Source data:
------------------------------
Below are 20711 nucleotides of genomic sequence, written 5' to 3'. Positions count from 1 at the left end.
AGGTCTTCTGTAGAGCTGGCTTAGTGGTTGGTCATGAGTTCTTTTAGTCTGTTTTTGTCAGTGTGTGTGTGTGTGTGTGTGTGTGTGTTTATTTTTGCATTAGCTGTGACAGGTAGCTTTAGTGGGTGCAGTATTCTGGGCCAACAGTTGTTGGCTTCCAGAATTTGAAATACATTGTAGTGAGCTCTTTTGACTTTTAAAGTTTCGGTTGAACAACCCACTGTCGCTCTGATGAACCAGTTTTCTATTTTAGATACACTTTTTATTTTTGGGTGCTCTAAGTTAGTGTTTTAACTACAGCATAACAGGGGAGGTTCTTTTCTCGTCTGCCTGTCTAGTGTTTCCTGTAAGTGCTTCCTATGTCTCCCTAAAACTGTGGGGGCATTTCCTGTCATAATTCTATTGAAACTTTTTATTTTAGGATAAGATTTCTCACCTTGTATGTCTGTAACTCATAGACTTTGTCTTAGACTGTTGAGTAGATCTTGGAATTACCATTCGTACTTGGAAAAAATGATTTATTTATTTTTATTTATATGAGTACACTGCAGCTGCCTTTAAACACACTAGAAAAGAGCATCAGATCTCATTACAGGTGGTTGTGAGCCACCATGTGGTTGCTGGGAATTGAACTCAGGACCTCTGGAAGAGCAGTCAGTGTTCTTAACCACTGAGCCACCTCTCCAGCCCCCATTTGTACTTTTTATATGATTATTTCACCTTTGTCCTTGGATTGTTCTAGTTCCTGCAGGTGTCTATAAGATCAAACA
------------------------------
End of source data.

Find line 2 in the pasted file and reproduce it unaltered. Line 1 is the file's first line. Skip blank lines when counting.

AGGTCTTCTGTAGAGCTGGCTTAGTGGTTGGTCATGAGTTCTTTTAGTCTGTTTTTGTCAGTGTGTGTGTGTGTGTGTGTGTGTGTGTTTATTTTTGCATTAGCTGTGACAGGTAGCTTTAGTGGGTGCAGTATTCTGGGCCAACAGTTGTTGGCTTCCAGAATTTGAAATACATTGTAGTGAGCTCTTTTGACTTTTAAAGTTTCGGTTGAACAACCCACTGTCGCTCTGATGAACCAGTTTTCTATTTTAGATACACTTTTTATTTTTGGGTGCTCTAAGTTAGTGTTTTAACTACAGCATAACAGGGGAGGTTCTTTTCTCGTCTGCCTGTCTAGTGTTTCCTGTAAGTGCTTCCTATGTCTCCCTAAAACTGTGGGGGCATTTCCTGTCATAATTCTATTGAAACTTTTTATTTTAGGATAAGATTTCTCACCTTGTATGTCTGTAACTCATAGACTTTGTCTTAGACTGTTGAGTAGATCTTGGAATTACCATTCGTACTTGGAAAAAATGATTTATTTATTTTTATTTATATGAGTACACTGCAGCTGCCTTTAAACACACTAGAAAAGAGCATCAGATCTCATTACAGGTGGTTGTGAGCCACCATGTGGTTGCTGGGAATTGAACTCAGGACCTCTGGAAGAGCAGTCAGTGTTCTTAACCACTGAGCCACCTCTCCAGCCCCCATTTGTACTTTTTATATGATTATTTCACCTTTGTCCTTGGATTGTTCTAGTTCCTGCAGGTGTCTATAAGATCAAACA